The Baptism of Our Lord Jesus Christ
Jesus and John have known one another since they were children. Today we remember their encounter at the Jordan River, both of them now about 30 years old. Their parents have talked to one another about their boys since before they were born. John is the miracle son of Zechariah and Elizabeth, who were old enough to be his great grandparents; and Jesus is the miracle son of Mary who “reportedly” conceived him through an angel, not with her husband, Joseph. John’s parents, Elizabeth and Zechariah, are Jesus’ aunt and uncle.
Jesus and John bear both the blessing and the burden of their destinies. Their lives were prophesied to be great: John was predicted to be the Messiah’s “advance man,” the Messiah’s “forerunner,” to set the stage. Jesus was predicted to be the Messiah. How can this be?[i]
The stories about angels and the miraculous conceptions of these two cousins are undoubtedly the makings for small town gossip and, I imagine, eye-rolling derisive humor, and people’s incredulity. If Jesus and John were supposed to be these bionic boys, why did they appear so normal and unspectacular, disappointing even? What would it have been like for these two cousins to grow up in each other’s shadows, most likely to live in close proximity, never finding their voices for almost 30 years, which is approaching old age in their own day?[ii] Their lives had been shrouded with such mystery, and speculation, and derision about their identities and their destinies. Neither of them married. Neither of them was all-that-special, really, at least for men who were supposed to become so great. What did they know about each other? What did they think about each other? How did they talk to one another? We don’t know.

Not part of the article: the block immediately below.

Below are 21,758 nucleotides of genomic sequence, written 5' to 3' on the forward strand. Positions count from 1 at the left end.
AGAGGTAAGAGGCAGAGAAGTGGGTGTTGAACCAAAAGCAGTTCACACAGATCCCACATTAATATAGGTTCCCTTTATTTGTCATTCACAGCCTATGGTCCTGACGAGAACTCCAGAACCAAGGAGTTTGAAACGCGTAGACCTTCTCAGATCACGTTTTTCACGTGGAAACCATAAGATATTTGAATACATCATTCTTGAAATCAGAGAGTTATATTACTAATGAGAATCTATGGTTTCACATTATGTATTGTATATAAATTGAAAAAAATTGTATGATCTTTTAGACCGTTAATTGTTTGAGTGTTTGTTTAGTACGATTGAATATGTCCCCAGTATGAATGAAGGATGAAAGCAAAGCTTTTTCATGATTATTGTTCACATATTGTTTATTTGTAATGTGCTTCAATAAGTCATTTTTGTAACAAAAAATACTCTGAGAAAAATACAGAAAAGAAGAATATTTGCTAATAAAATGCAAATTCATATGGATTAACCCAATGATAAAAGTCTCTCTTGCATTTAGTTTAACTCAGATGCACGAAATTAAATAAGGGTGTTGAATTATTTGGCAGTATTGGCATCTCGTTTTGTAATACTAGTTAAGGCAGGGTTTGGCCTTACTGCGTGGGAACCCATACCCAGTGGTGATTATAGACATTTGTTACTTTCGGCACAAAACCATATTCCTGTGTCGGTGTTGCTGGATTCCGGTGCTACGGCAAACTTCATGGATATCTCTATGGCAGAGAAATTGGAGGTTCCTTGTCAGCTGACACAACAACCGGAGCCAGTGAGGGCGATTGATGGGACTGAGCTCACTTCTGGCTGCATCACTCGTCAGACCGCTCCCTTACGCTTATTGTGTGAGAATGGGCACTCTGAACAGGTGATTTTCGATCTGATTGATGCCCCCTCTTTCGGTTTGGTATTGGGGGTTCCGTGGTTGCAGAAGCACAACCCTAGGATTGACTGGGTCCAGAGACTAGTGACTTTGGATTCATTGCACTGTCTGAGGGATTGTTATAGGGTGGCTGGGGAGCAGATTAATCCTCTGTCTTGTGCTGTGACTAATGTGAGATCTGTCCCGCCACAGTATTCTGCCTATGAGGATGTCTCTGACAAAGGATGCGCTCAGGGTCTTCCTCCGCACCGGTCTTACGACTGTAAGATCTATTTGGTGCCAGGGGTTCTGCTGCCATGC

Feast of the Baptism of Our Lord: The First Sunday after the Epiphany
Isaiah 43: 1 – 7
Acts 8: 14 – 17
Luke 3: 15 – 17, 21 – 22
Grandmothers are some of the most important people in the world, at least in my world. I adored my two grandmothers, and I think it is safe to say that they adored me and my siblings. Both of my grandmothers were knitters. One of my grandmothers, whom we all called Grandma, kept us well supplied with mittens. I am proud to say that a red pair Grandma made for me while I was at university, complete with idiot string, became a fashion trend setter as over the winter more and more of my fellow students, seeing me with mine,began showing up on campus with homemade mittens and idiot strings. My other grandmother, whom we all called Nanny, made a series of Cowichan sweaters; a heavy, patterned, zippered sweater made popular by the Cowichans, a First Nations people of Vancouver Island. We wore these sweaters in the late fall and early spring before the winter coats came out or after they were put away. Nanny made several of these sweaters, and as we outgrew one, another larger one, would be passed down by an older sibling who had outgrown the next one up.